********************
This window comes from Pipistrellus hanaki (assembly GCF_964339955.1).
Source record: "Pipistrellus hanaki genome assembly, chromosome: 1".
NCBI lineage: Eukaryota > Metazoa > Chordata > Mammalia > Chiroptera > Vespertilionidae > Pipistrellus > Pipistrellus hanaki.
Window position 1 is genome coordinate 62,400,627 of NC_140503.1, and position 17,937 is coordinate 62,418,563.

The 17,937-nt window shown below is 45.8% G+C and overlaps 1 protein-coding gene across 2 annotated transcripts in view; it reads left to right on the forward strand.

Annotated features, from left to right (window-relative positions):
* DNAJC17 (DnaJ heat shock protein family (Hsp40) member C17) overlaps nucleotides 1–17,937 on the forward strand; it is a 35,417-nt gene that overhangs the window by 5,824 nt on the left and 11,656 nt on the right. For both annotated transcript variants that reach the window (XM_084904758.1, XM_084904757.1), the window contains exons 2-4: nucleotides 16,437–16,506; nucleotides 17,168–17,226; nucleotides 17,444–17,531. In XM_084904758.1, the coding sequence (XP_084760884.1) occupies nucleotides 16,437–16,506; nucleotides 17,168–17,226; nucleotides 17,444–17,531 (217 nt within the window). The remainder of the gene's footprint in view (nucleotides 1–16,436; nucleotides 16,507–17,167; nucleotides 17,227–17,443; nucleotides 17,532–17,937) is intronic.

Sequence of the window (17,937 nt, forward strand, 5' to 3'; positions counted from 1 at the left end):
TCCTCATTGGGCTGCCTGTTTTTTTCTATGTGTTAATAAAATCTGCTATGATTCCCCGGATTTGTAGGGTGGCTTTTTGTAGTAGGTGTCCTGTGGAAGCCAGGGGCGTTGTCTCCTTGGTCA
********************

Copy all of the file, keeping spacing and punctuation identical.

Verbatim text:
This window comes from Pipistrellus hanaki (assembly GCF_964339955.1).
Source record: "Pipistrellus hanaki genome assembly, chromosome: 1".
NCBI lineage: Eukaryota > Metazoa > Chordata > Mammalia > Chiroptera > Vespertilionidae > Pipistrellus > Pipistrellus hanaki.
Window position 1 is genome coordinate 62,400,627 of NC_140503.1, and position 17,937 is coordinate 62,418,563.

The 17,937-nt window shown below is 45.8% G+C and overlaps 1 protein-coding gene across 2 annotated transcripts in view; it reads left to right on the forward strand.

Annotated features, from left to right (window-relative positions):
* DNAJC17 (DnaJ heat shock protein family (Hsp40) member C17) overlaps nucleotides 1–17,937 on the forward strand; it is a 35,417-nt gene that overhangs the window by 5,824 nt on the left and 11,656 nt on the right. For both annotated transcript variants that reach the window (XM_084904758.1, XM_084904757.1), the window contains exons 2-4: nucleotides 16,437–16,506; nucleotides 17,168–17,226; nucleotides 17,444–17,531. In XM_084904758.1, the coding sequence (XP_084760884.1) occupies nucleotides 16,437–16,506; nucleotides 17,168–17,226; nucleotides 17,444–17,531 (217 nt within the window). The remainder of the gene's footprint in view (nucleotides 1–16,436; nucleotides 16,507–17,167; nucleotides 17,227–17,443; nucleotides 17,532–17,937) is intronic.

Sequence of the window (17,937 nt, forward strand, 5' to 3'; positions counted from 1 at the left end):
TCCTCATTGGGCTGCCTGTTTTTTTCTATGTGTTAATAAAATCTGCTATGATTCCCCGGATTTGTAGGGTGGCTTTTTGTAGTAGGTGTCCTGTGGAAGCCAGGGGCGTTGTCTCCTTGGTCA